Sun Nov 27, 2016 1:45PM
Members of the Izadi minority search for clues on February 3, 2015, that might lead them to missing relatives in the remains of people killed by Takfiri Daesh terrorists, a day after Kurdish forces discovered a mass grave near the Iraqi village of Sinuni, in the northwestern Sinjar area. (Photo by AFP)
Members of the Izadi minority search for clues on February 3, 2015, that might lead them to missing relatives in the remains of people killed by Takfiri Daesh terrorists, a day after Kurdish forces discovered a mass grave near the Iraqi village of Sinuni, in the northwestern Sinjar area. (Photo by AFP)

Iraqi Kurdish Peshmerga fighters have found two mass graves in the country’s northern province of Nineveh, which are thought to be containing the bodies of more than a dozen Izadi Kurds murdered by Takfiri Daesh terrorists.

A local official said on condition of anonymity that the graves contain the remains of 18 Izadi citizens and were found in Ayn Ash Shababit region near the Daesh-held city of Mosul, located some 400 kilometers (250 miles) north of the capital Baghdad, on Sunday.

Mahma Xelil, the mayor of Sinjar, said the latest discovery brings to 29 the number of Izadi mass graves unearthed so far.

A number of other mass graves have been found by Kurdish Peshmerga forces over the past months, containing the remains of the Izadi Kurdish minority, who were slain by Daesh.

Back in August 2014, Daesh militants overran Sinjar, killing, raping, and enslaving large numbers of Izadi Kurds. The town was later recaptured on November 13, 2015, during a two-day operation by Peshmerga forces and Izadi fighters.

The Office of Kidnapped Affairs in the northern Iraqi city of Duhok says around 3,500 Izadi Kurds are being held captive in Daesh-held areas, and a large proportion of the abductees are women and children.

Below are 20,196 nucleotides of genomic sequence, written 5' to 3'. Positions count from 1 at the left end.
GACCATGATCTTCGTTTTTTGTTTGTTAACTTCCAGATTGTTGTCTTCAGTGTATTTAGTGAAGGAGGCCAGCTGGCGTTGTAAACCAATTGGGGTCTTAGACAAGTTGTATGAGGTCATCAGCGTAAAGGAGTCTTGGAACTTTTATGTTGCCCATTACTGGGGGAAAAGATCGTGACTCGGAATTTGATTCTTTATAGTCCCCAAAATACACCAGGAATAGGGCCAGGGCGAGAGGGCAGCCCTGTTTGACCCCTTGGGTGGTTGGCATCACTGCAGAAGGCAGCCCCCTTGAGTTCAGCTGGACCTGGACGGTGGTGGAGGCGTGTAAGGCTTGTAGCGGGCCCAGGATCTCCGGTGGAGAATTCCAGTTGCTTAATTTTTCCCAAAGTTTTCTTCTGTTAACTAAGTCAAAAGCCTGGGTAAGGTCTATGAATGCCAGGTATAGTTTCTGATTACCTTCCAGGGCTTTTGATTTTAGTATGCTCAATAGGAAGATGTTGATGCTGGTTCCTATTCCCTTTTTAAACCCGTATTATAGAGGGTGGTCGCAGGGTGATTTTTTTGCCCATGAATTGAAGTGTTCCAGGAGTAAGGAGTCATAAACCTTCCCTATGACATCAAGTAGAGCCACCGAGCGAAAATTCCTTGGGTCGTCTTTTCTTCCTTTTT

Additionally, Iraqi Air Force fighter jets carried out a series of airstrikes against Daesh positions in the strategic Tal al-Zalat region west of Mosul, killing 32 terrorists and destroying six vehicles belonging to them.

The aerial attacks were reportedly conducted in coordination with pro-government fighters from Popular Mobilization Units.

An F-16 fighter jet is seen on the tarmac at Iraq's Balad air base in Salahuddin Province, north of the capital Baghdad, on July 20, 2015. (Photo by AFP)

Another 54 Daesh extremists were killed and five pickup trucks equipped with heavy machine guns destroyed as Iraqi jets struck militant hideouts in Mosul’s southern region of al-Masaed.

After months of preparation, Iraqi army soldiers, backed by pro-government fighters from Popular Mobilization Units and Kurdish Peshmerga forces, launched an operation on October 17 to retake Mosul from the Daesh terrorists.

Iraqi Prime Minister Haider al-Abadi has vowed that Mosul, Iraq’s second largest city, will be fully recaptured by year-end.